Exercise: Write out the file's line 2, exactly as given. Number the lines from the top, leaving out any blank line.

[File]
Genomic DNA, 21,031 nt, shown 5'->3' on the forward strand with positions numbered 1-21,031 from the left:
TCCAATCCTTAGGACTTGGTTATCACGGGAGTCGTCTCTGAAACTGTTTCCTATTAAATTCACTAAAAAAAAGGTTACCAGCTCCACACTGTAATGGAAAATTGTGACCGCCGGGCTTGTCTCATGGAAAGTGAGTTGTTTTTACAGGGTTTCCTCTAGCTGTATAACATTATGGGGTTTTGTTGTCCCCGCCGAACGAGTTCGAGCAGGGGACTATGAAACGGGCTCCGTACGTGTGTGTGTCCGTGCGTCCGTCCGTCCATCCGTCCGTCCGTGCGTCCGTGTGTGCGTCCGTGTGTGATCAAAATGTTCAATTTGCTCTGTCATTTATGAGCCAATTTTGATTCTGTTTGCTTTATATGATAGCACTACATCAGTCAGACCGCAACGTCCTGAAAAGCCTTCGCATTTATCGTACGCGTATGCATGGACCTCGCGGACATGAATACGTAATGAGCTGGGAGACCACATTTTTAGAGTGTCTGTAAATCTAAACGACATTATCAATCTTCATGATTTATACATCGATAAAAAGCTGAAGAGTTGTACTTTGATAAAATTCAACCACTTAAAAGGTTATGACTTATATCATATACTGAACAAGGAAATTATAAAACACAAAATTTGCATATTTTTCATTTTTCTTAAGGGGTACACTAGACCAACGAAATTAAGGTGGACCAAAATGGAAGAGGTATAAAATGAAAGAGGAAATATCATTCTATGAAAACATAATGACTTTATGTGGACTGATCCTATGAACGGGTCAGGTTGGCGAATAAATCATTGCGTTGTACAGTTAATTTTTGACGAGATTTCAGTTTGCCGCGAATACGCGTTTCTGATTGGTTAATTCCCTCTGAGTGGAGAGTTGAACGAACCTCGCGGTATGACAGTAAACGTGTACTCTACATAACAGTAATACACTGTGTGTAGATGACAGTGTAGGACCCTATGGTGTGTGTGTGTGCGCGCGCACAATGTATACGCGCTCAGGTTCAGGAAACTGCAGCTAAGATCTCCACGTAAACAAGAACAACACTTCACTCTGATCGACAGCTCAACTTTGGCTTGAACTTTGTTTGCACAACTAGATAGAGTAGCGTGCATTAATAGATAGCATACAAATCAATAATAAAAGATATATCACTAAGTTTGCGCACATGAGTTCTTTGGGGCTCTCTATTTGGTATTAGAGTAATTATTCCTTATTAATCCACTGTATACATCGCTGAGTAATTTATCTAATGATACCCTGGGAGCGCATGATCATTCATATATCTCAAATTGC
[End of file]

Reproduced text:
TCCAATCCTTAGGACTTGGTTATCACGGGAGTCGTCTCTGAAACTGTTTCCTATTAAATTCACTAAAAAAAAGGTTACCAGCTCCACACTGTAATGGAAAATTGTGACCGCCGGGCTTGTCTCATGGAAAGTGAGTTGTTTTTACAGGGTTTCCTCTAGCTGTATAACATTATGGGGTTTTGTTGTCCCCGCCGAACGAGTTCGAGCAGGGGACTATGAAACGGGCTCCGTACGTGTGTGTGTCCGTGCGTCCGTCCGTCCATCCGTCCGTCCGTGCGTCCGTGTGTGCGTCCGTGTGTGATCAAAATGTTCAATTTGCTCTGTCATTTATGAGCCAATTTTGATTCTGTTTGCTTTATATGATAGCACTACATCAGTCAGACCGCAACGTCCTGAAAAGCCTTCGCATTTATCGTACGCGTATGCATGGACCTCGCGGACATGAATACGTAATGAGCTGGGAGACCACATTTTTAGAGTGTCTGTAAATCTAAACGACATTATCAATCTTCATGATTTATACATCGATAAAAAGCTGAAGAGTTGTACTTTGATAAAATTCAACCACTTAAAAGGTTATGACTTATATCATATACTGAACAAGGAAATTATAAAACACAAAATTTGCATATTTTTCATTTTTCTTAAGGGGTACACTAGACCAACGAAATTAAGGTGGACCAAAATGGAAGAGGTATAAAATGAAAGAGGAAATATCATTCTATGAAAACATAATGACTTTATGTGGACTGATCCTATGAACGGGTCAGGTTGGCGAATAAATCATTGCGTTGTACAGTTAATTTTTGACGAGATTTCAGTTTGCCGCGAATACGCGTTTCTGATTGGTTAATTCCCTCTGAGTGGAGAGTTGAACGAACCTCGCGGTATGACAGTAAACGTGTACTCTACATAACAGTAATACACTGTGTGTAGATGACAGTGTAGGACCCTATGGTGTGTGTGTGTGCGCGCGCACAATGTATACGCGCTCAGGTTCAGGAAACTGCAGCTAAGATCTCCACGTAAACAAGAACAACACTTCACTCTGATCGACAGCTCAACTTTGGCTTGAACTTTGTTTGCACAACTAGATAGAGTAGCGTGCATTAATAGATAGCATACAAATCAATAATAAAAGATATATCACTAAGTTTGCGCACATGAGTTCTTTGGGGCTCTCTATTTGGTATTAGAGTAATTATTCCTTATTAATCCACTGTATACATCGCTGAGTAATTTATCTAATGATACCCTGGGAGCGCATGATCATTCATATATCTCAAATTGC